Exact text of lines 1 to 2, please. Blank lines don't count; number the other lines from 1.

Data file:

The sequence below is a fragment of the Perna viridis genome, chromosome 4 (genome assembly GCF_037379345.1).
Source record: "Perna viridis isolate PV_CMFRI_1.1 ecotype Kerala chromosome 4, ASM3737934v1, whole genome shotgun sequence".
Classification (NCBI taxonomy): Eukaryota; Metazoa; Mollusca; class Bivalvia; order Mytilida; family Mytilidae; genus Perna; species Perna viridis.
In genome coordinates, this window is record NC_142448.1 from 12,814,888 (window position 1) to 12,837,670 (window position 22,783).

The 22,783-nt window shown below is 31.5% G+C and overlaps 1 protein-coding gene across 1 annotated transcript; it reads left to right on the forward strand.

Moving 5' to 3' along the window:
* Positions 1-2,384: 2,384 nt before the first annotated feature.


The sequence below is a fragment of the Perna viridis genome, chromosome 4 (genome assembly GCF_037379345.1).
Source record: "Perna viridis isolate PV_CMFRI_1.1 ecotype Kerala chromosome 4, ASM3737934v1, whole genome shotgun sequence".